"To say that we don’t know enough about complex systems, so we’ll just assume they’re not complex, is completely wrong."
"People say complexity economics isn’t mature enough, so we’ll just use the standard economic models. Except that we know that the economy is a complex system, and that the standard economic models, certainly the macroeconomic models, assume it’s not. And so that’s just not okay."
"[At] the complexity institute of the University of Amsterdam ... you have people from different disciplines who share a language and an approach to problems which is immensely enriching. I’ve witnessed conversations of people who were trying to model the origin of life, and others who were trying to model the human immune system, with people who were trying to model the economy. And they actually learn from each other about how you capture the dynamic of those systems, and they share tools and insights and tricks."
"Reductionism is an approach that’s used across most sciences. It’s just it’s become so routine that we never name it."
"Learning is a complex process, and it literally is a phase transition when you gain a new insight."
"The very idea of a guru in a sense is a reductionist concept."
On teaching complexity to youngsters: "Kids are much better learners than adults. And in a sense, they were thrilled I think because it did justice to their intuition about the world, their world of social media and gender ambiguity, and all sorts of things that kids at that age wrestle with. It is deeply not reductionist, and here you had a class that actually allowed them to see those things, and many of them got really excited."
- Book - Quark and the Jaguar - Murray Gell-Mann
- Book - Complexity - Mitchell Waldrop
- Book - Strategic Management and Organisational Dynamics - Ralph Stacey / Christopher Mowles
- Book - The Nature of Technology - Brian Arthur
- Online resources - Complexity Explorer
- Course - Singapore Complexity Institute
- Course - Complex System Summer School - Santa Fe Institute
- Course - Introduction to complexity - Santa Fe Institute
Roland Kupers - Bio
Roland is an independent advisor on Complexity, Resilience and Energy Transition.
He's Dutch and speaks 4 other languages fluently.
Originally a theoretical physicist he’s worked in business management in AT&T then in Shell where he held several senior positions.
He has written books on scenario planning, resilience and complexity in the context of public policy. And he’s writing another one on climate change at the moment.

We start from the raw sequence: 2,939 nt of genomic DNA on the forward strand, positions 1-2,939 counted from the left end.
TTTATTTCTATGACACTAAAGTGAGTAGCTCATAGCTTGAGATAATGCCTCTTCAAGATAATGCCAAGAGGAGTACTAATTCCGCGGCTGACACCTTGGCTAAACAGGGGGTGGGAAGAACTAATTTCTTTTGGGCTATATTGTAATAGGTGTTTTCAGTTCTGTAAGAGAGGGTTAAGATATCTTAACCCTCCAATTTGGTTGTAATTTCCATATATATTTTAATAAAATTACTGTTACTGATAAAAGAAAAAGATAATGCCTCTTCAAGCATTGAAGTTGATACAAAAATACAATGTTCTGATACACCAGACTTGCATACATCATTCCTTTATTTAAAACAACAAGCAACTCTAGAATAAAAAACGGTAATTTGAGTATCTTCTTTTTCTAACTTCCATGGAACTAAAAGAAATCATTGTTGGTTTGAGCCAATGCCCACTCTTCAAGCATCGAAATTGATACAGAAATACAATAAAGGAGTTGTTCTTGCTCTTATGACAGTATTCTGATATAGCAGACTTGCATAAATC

He lectures in complexity and he’s an affiliate of Institute for Advanced Studies in Amsterdam.
Mark: Hello, I’m Mark Foden. Welcome to The Clock and the Cat, a podcast of conversations about complexity. The Clock and the Cat explores the emerging science of complexity, ultimately to help you generate better ideas and make better decisions whatever you’re involved with. This is episode four, and I’m going to be talking with Roland Kupers about how you can learn about complexity.
But before that, if this is your first experience of The Clock and the Cat, and you don’t know what it’s about, please do go back and listen to episode one for a seven-minute, no faffing about, introduction to the podcast.
If you did go away, welcome back. Here I am with Roland Kupers. Roland is an independent advisor on complexity, resilience and energy transition. He’s Dutch, and speaks four other languages fluently. Originally a theoretical physicist, he’s worked in business management in AT&T, then in Shell where he held several senior positions. He’s written books on scenario planning, resiliency and complexity in the context of public policy, and he’s brewing another one on climate change at the moment.
We’ve worked together on several projects, mostly to do with resilience, and in fact, we co-hatched the idea of The Clock and the Cat a couple of years ago. Roland’s been teaching complexity at all levels from children to chief executives for many years, and I’m sure you’ll find what he has to say really useful.
Roland, welcome. Thanks very much for joining us.
Roland: Hi Mark, good to be back.
Mark: Today on this episode, we’re going to talk about how to learn about complexity. If you heard Episode Three, then Roland and I were talking about what complexity actually was, so if you’re interested in more detail, then you go back to Episode Three. But this is for people who are interested in knowing more about complexity, so I thought what I’d do, Roland, is could we just start off by talking about the maturity of the science of complexity, because it’s comparatively new, isn’t it?
Roland: Yes, and no. Like most questions. Every decent thinker probably since the 18th century knew about complexity, and actually has made footnotes of one kind or another saying, “Well, actually this reductionist thing really is a bit of shortcut and we should look at the complexity,” and there’s a wonderful paper from the thirties from Hayek about complexity of economics. And it has quite deep and long roots, and if you go back to the ancient Greeks, there’s all sorts of stuff you can find. But as a Western scientific discipline, it’s a couple of decades, maybe three decades old, that it’s really entrenched itself in our academic environments.
The question of maturity is one that is hard to answer, because how mature is economics? How mature is genetics? How mature is theoretical physics? These things, it assumes some sort of having cracked the problem, and I think for all of those sciences, you can say that they haven’t. And the same is true for complexity science. It hasn’t cracked complexity, but neither has economics cracked the economy.
But there is enough really fascinating stuff that we typically haven’t learned about as part of our education, so I think that’s the first thing. There’s a lot of intellectual running room there, which is really fascinating stuff. The other thing is that to say that we don’t know enough about complex systems, so we’ll just assume they’re not complex, is completely wrong. So that is not an excuse. And it sounds funny, but it’s one I’ve heard particularly about economics, actually. People say complexity economics isn’t mature enough, so we’ll just use the standard economic models. Except that we know that the economy is a complex system, and that the standard economic models, certainly the macroeconomic models, assume it’s not. And so that’s just not okay.